1 The Kirby Institute, UNSW Sydney, Sydney, Australia. Electronic address: email@example.com.
2 The Kirby Institute, UNSW Sydney, Sydney, Australia.
3 Barcelona Institute for Global Health (ISGlobal), Hospital Clínic, University of Barcelona, Barcelona, Spain.
4 CHUM Research Centre, Centre Hospitalier de l'Université de Montréal, Montréal, Canada; Department of Family and Emergency Medicine, Faculty of Medicine, Université de Montréal, Montréal, Canada.
5 Centre for Social Research in Health, UNSW Sydney, Sydney, Australia.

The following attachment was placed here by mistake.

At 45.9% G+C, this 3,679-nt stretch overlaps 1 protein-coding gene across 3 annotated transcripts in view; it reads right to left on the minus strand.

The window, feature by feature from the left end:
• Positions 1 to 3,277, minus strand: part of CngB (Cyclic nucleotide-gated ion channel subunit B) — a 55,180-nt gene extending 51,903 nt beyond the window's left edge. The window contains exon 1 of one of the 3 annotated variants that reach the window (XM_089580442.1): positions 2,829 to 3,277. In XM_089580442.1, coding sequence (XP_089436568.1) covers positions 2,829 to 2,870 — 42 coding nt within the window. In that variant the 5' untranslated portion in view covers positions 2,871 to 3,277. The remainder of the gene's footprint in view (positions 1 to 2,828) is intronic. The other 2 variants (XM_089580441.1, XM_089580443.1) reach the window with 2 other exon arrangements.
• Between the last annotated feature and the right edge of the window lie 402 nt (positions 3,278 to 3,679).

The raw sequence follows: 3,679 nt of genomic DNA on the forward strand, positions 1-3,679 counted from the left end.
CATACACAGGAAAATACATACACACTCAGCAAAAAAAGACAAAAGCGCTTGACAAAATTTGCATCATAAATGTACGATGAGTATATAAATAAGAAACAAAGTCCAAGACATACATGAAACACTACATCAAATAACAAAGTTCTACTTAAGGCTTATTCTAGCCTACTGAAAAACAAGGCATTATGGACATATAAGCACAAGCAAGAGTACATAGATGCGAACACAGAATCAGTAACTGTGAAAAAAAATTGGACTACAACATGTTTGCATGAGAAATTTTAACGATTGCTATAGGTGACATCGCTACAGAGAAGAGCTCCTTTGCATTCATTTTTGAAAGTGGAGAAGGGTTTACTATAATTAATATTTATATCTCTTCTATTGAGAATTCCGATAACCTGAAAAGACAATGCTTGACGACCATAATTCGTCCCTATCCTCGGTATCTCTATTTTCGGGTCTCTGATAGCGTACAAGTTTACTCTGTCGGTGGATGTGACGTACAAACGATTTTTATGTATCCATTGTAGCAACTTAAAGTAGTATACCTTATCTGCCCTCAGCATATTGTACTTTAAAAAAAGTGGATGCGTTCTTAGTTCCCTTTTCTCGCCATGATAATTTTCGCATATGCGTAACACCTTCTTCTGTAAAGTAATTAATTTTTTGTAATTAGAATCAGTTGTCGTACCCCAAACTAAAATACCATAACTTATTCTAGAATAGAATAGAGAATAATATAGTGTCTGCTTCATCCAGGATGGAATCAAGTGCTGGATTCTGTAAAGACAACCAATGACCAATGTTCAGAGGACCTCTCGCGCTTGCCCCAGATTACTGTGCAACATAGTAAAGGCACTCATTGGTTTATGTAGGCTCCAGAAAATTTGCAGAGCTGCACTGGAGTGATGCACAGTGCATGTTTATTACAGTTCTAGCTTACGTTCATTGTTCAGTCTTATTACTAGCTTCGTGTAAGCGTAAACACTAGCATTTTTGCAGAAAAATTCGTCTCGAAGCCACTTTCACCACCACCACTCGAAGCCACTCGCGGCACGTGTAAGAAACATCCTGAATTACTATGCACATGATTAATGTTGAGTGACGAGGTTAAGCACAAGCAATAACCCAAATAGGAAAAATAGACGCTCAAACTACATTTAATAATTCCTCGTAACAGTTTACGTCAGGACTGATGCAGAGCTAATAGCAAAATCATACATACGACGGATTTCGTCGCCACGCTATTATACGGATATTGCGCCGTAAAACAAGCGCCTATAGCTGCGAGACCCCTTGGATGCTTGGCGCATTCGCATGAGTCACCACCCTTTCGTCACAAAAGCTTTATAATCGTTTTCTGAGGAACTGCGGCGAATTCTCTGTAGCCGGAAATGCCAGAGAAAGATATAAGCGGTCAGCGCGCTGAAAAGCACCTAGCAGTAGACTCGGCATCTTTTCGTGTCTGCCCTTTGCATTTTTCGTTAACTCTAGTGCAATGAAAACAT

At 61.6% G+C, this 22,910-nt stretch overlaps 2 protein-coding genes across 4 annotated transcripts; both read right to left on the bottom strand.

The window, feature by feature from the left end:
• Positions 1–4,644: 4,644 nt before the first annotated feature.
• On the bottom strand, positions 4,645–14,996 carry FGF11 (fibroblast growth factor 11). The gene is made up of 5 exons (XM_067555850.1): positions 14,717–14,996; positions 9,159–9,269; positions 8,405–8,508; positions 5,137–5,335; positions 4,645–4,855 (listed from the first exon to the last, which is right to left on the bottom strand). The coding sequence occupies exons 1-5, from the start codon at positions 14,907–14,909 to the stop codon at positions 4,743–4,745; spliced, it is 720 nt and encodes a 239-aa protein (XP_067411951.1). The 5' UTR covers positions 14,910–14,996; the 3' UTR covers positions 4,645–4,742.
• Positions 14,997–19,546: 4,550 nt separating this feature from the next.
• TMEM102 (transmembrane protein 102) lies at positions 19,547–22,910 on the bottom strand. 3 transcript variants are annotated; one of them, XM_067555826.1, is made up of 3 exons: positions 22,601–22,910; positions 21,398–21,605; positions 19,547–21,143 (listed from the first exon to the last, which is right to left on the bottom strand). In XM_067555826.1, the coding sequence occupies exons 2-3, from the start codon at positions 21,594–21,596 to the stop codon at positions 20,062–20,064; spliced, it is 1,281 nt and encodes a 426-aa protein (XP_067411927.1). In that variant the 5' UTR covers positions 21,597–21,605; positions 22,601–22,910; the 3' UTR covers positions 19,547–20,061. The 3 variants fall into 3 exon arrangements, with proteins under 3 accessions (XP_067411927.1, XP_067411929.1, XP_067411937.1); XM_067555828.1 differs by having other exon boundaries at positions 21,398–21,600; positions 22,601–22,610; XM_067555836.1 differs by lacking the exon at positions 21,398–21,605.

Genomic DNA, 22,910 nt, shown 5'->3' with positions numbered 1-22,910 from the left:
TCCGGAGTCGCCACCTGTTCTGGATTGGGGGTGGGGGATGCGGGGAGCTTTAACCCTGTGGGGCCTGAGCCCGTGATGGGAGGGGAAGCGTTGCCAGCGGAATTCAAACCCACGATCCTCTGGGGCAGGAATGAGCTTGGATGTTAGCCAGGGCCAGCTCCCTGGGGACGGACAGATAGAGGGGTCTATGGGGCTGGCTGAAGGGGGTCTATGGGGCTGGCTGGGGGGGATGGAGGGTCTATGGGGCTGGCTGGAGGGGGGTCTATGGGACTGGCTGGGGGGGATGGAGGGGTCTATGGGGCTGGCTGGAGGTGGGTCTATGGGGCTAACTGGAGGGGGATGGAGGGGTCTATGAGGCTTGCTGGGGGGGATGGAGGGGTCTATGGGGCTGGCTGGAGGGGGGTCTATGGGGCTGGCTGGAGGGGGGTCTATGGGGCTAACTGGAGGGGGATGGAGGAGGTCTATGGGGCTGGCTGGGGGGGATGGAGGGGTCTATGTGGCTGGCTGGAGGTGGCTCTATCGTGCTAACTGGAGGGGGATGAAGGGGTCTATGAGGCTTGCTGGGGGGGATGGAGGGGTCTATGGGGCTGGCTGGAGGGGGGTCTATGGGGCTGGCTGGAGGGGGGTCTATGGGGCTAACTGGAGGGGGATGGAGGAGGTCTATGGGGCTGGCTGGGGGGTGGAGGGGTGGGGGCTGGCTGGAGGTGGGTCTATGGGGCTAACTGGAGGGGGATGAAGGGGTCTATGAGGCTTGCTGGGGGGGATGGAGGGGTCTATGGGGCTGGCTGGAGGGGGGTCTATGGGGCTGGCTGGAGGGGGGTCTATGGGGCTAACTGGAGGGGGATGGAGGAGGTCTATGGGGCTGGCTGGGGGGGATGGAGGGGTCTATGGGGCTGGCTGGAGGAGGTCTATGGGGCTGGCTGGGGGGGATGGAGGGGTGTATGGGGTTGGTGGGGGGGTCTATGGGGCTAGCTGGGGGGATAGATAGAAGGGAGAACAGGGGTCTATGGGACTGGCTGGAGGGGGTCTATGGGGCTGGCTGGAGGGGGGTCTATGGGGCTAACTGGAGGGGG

There have been major strides towards the World Health Organization goal to eliminate hepatitis C virus (HCV) infection as a global public health threat. The availability of simple, well-tolerated direct-acting antiviral therapies for HCV infection that can achieve a cure in >95% of people has provided an important tool to help achieve the global elimination targets. Encouragingly, therapy is highly effective among people receiving opioid agonist therapy and people who have recently injected drugs. Moving forward, major challenges include ensuring that new infections are prevented from occurring and that people who are living with HCV are tested, linked to care, treated, receive appropriate follow-up, and have equitable access to care. This editorial highlights key themes and articles in a special issue focusing on the elimination of HCV among people who inject drugs. An overarching consideration flowing from this work is how to ensure equitable access to HCV treatment and care for all. This special issue maps the field in relation to: HCV prevention; the cascade of HCV care; strategies to enhance testing, linkage to care, and treatment uptake; and HCV treatment and reinfection. In addition, papers draw attention to the 'risk environments' and socio-ecological determinants of HCV acquisition, barriers to HCV care, the importance of messaging around the side-effects of new direct-acting antiviral therapies, the positive transformative potential of treatment and cure, and the key role of community-based drug user organizations in the HCV response. While this special issue highlights some successful efforts towards HCV elimination among people who inject drugs, it also highlights the relative lack of attention to settings in which resources enabling elimination are scarce, and where elimination hopes and potentials are less clear, such as in many low and middle income countries. Strengthening capacity in areas of the world where resources are more limited will be a critical step towards ensuring equity for all so that global HCV elimination among PWID can be achieved.